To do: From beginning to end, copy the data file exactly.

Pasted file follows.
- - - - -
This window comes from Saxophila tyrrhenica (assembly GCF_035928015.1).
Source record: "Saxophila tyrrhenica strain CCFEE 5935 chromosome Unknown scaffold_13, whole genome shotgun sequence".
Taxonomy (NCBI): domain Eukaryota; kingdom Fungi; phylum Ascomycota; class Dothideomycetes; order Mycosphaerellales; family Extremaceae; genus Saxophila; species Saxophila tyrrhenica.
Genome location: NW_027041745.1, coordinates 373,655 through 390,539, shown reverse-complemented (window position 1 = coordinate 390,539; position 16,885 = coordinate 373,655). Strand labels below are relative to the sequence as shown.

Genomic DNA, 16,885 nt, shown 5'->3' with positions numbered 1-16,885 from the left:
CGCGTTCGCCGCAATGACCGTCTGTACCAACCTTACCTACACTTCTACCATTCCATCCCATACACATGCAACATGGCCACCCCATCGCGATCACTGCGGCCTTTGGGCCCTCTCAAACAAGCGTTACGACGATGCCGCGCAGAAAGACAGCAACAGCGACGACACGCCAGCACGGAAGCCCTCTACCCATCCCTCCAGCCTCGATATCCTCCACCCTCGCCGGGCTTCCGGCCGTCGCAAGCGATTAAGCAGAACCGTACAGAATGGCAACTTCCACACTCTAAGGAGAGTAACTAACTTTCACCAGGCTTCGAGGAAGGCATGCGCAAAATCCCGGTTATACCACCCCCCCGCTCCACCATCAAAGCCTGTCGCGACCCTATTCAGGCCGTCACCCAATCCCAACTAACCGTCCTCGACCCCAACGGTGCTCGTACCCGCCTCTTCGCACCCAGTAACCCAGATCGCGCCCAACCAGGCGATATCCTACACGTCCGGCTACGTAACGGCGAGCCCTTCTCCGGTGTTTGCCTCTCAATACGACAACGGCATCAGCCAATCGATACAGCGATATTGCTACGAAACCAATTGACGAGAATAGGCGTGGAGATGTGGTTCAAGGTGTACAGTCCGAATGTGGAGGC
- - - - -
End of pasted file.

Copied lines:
This window comes from Saxophila tyrrhenica (assembly GCF_035928015.1).
Source record: "Saxophila tyrrhenica strain CCFEE 5935 chromosome Unknown scaffold_13, whole genome shotgun sequence".
Taxonomy (NCBI): domain Eukaryota; kingdom Fungi; phylum Ascomycota; class Dothideomycetes; order Mycosphaerellales; family Extremaceae; genus Saxophila; species Saxophila tyrrhenica.
Genome location: NW_027041745.1, coordinates 373,655 through 390,539, shown reverse-complemented (window position 1 = coordinate 390,539; position 16,885 = coordinate 373,655). Strand labels below are relative to the sequence as shown.

Genomic DNA, 16,885 nt, shown 5'->3' with positions numbered 1-16,885 from the left:
CGCGTTCGCCGCAATGACCGTCTGTACCAACCTTACCTACACTTCTACCATTCCATCCCATACACATGCAACATGGCCACCCCATCGCGATCACTGCGGCCTTTGGGCCCTCTCAAACAAGCGTTACGACGATGCCGCGCAGAAAGACAGCAACAGCGACGACACGCCAGCACGGAAGCCCTCTACCCATCCCTCCAGCCTCGATATCCTCCACCCTCGCCGGGCTTCCGGCCGTCGCAAGCGATTAAGCAGAACCGTACAGAATGGCAACTTCCACACTCTAAGGAGAGTAACTAACTTTCACCAGGCTTCGAGGAAGGCATGCGCAAAATCCCGGTTATACCACCCCCCCGCTCCACCATCAAAGCCTGTCGCGACCCTATTCAGGCCGTCACCCAATCCCAACTAACCGTCCTCGACCCCAACGGTGCTCGTACCCGCCTCTTCGCACCCAGTAACCCAGATCGCGCCCAACCAGGCGATATCCTACACGTCCGGCTACGTAACGGCGAGCCCTTCTCCGGTGTTTGCCTCTCAATACGACAACGGCATCAGCCAATCGATACAGCGATATTGCTACGAAACCAATTGACGAGAATAGGCGTGGAGATGTGGTTCAAGGTGTACAGTCCGAATGTGGAGGC